Wild hogs or boar have become a major problem in the U.S. They are not native to North America but were introduced from overseas and their population has grown out of control, as there are few natural limitations on their population growth. Wild hogs, or boar, destroy crops, property, and sometimes livestock as they are voracious omnivores, and cause widespread damage, rooting up plants, wallowing, and creating pollution from runoff in areas they have damaged and contaminated with feces. They can also be quite dangerous when cornered by unsuspecting humans or pets.
Hunting boars has become a common method of population control in the U.S. due to environmental and crop damage, and danger to people. The U.S. Department of Agriculture estimates the cost of environmental and crop damage from wild boars to be in the billions of dollars annually. To solve this problem, many wild boar hunters employ dogs to aid them in hunting boar, a practice which dates back to the 1800s in America and back to ancient Roman times in the old world.
Hunting boars with dogs involves two types of skills, sometimes performed by two different kinds of dogs: bay dogs, and catch dogs. Bay dogs harass and chase the boar until it is cornered. They then bark at the pig until catch dogs and handlers can follow them to the location. Catch dogs hold the boar and handlers capture or shoot the boar. Bay dogs need to locate a scent, track the pig, flush and chase it, then corner it while barking loudly to alert hunters of their location. Once a boar is located by bay dogs, hunters release catch dogs to incapacitate the boar. Catch dogs need brute physical strength to attack, fight, and hold the boar until subdued, for hunters to arrive and shoot or take the boar live. Dogs usually hold the boar by grabbing it behind the ear to control the animal. This can be very dangerous for the dogs, and only large, aggressive physically strong dogs are suitable for the task. Dogs used as bay or catch dogs wear protective equipment such as vests and neck protectors that protect their necks and vital organs.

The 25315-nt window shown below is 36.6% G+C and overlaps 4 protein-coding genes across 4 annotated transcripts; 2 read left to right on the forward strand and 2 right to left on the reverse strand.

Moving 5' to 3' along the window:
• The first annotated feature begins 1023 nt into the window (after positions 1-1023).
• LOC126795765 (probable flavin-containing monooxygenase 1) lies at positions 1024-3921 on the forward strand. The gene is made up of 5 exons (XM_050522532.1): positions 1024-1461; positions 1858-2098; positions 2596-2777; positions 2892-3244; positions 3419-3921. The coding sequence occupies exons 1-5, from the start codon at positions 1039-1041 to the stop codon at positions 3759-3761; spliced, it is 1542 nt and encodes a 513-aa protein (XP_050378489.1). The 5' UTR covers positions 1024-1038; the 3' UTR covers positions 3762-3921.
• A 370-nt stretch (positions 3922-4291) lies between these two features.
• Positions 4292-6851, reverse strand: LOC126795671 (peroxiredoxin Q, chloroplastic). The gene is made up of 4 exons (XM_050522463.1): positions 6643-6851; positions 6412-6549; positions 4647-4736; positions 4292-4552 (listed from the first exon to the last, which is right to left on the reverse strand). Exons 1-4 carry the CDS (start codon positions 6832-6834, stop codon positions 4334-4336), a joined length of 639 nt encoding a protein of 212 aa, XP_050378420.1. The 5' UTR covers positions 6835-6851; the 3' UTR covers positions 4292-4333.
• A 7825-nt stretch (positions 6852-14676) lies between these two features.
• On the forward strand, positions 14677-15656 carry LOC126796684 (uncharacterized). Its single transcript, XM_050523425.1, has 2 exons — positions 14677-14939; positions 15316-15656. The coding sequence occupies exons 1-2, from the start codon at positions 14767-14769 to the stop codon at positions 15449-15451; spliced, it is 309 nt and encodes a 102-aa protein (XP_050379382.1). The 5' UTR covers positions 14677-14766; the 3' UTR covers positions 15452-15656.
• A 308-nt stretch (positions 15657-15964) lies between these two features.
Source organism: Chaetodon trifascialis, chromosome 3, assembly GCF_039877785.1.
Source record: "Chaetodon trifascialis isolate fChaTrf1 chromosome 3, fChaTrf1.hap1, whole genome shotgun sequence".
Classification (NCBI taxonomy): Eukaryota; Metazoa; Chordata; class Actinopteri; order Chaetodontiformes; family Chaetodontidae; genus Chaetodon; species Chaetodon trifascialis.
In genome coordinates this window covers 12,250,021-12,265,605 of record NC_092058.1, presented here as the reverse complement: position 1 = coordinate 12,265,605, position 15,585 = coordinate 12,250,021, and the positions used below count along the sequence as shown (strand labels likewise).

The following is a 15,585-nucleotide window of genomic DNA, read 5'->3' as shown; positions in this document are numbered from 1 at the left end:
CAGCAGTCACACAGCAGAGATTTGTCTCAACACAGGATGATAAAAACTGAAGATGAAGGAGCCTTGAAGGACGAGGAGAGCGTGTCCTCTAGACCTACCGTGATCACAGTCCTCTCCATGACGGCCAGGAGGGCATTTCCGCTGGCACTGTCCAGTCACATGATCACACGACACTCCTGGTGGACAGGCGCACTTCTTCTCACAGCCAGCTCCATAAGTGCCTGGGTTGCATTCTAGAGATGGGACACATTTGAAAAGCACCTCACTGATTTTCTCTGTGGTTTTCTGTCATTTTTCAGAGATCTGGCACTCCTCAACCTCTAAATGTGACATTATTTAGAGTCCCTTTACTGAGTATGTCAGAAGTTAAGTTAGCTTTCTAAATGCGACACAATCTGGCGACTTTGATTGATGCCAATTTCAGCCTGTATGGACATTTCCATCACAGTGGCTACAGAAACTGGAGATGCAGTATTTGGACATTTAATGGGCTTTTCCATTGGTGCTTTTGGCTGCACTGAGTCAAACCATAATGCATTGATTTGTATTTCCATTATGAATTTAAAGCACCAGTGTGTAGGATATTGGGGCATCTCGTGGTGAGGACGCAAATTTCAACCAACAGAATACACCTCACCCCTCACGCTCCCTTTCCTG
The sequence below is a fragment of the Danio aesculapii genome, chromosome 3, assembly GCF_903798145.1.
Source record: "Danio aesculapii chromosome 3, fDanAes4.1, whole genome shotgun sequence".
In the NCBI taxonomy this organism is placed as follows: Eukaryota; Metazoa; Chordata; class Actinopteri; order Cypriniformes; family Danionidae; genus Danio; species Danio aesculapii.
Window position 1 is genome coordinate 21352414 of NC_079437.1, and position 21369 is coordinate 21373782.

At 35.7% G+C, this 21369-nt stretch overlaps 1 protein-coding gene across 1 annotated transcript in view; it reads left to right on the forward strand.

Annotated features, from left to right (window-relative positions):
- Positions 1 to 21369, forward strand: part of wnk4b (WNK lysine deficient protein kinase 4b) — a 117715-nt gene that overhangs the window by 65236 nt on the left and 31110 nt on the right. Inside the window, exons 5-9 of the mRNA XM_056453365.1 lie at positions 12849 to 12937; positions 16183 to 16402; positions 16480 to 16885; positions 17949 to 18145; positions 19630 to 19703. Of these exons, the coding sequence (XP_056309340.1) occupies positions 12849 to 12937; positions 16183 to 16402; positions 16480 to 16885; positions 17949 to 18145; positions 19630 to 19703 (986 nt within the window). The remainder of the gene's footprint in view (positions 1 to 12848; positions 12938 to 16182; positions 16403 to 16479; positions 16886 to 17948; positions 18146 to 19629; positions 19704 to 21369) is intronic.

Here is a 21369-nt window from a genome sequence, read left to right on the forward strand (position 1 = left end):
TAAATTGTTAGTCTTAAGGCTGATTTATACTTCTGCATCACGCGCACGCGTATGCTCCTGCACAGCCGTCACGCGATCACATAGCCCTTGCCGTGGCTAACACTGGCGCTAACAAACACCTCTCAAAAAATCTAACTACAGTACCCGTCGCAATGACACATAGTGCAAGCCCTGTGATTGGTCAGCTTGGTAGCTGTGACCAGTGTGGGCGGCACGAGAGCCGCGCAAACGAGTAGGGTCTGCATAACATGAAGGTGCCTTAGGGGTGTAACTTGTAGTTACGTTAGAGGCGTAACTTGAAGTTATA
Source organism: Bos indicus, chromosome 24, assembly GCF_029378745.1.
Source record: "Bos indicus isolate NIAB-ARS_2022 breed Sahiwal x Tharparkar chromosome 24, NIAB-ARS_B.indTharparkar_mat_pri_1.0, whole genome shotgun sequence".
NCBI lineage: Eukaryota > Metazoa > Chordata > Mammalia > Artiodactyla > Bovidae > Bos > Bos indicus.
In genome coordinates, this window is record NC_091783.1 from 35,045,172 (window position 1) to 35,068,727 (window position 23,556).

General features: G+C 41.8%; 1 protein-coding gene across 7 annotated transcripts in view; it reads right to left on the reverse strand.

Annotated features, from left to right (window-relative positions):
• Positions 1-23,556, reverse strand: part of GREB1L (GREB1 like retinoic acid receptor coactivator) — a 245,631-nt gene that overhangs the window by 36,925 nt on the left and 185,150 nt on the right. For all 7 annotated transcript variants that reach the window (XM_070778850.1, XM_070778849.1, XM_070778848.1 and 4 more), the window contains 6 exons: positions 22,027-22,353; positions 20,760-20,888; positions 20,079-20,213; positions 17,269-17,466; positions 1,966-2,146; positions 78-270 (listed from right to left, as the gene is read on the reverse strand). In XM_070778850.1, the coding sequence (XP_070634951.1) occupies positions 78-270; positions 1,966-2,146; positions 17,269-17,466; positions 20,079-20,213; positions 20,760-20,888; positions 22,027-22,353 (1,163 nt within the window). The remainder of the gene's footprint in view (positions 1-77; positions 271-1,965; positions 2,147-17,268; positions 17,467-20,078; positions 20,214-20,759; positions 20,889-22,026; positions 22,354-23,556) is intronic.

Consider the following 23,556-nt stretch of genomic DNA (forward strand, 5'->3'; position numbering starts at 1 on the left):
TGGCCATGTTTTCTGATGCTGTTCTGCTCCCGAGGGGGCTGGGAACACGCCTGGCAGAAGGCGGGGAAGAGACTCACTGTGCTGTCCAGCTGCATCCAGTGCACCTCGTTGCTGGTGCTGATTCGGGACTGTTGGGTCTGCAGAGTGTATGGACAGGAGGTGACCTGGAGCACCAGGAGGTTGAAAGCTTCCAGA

Dogs can start being trained to be hog dogs when they are 3-4 months of age but will need to reach maturity before being used in potentially dangerous boar hunts on wild hogs. Catch dogs especially need to be fully matured and have reached their peak physical condition to perform the task of holding a wild boar for hunters to arrive.
Dogs trained to hunt wild boar are familiarized with wild or domestic pigs first, that are approximately the same size or a little smaller than themselves in a controlled environment. This will necessitate locating and purchasing such a hog to help train your hog hunting dog. You will need a safe, contained area to work. While hunting boars in the wild, dogs will need to be safely and securely transported to the hunting site. Off-road vehicles fitted with crates are usually used for this purpose, and training your dog to load up and ride patiently is recommended. Some dogs are suitable as bay dogs that track boar, others as catch dogs, although some dogs perform both tasks, you will need to determine what task or tasks you are training your dog to perform prior to training. Make sure your dog is physically capable and suitable for the task you are planning on training him to perform, as boar hunting can be dangerous. Dogs will need to wear protective equipment, which includes, paw boots, to protect feet from terrain, vests, neck protectors, and tail protectors. Hunting dogs also frequently wear tracking dollars so they can be located if they become separated from handlers or other dogs and get lost.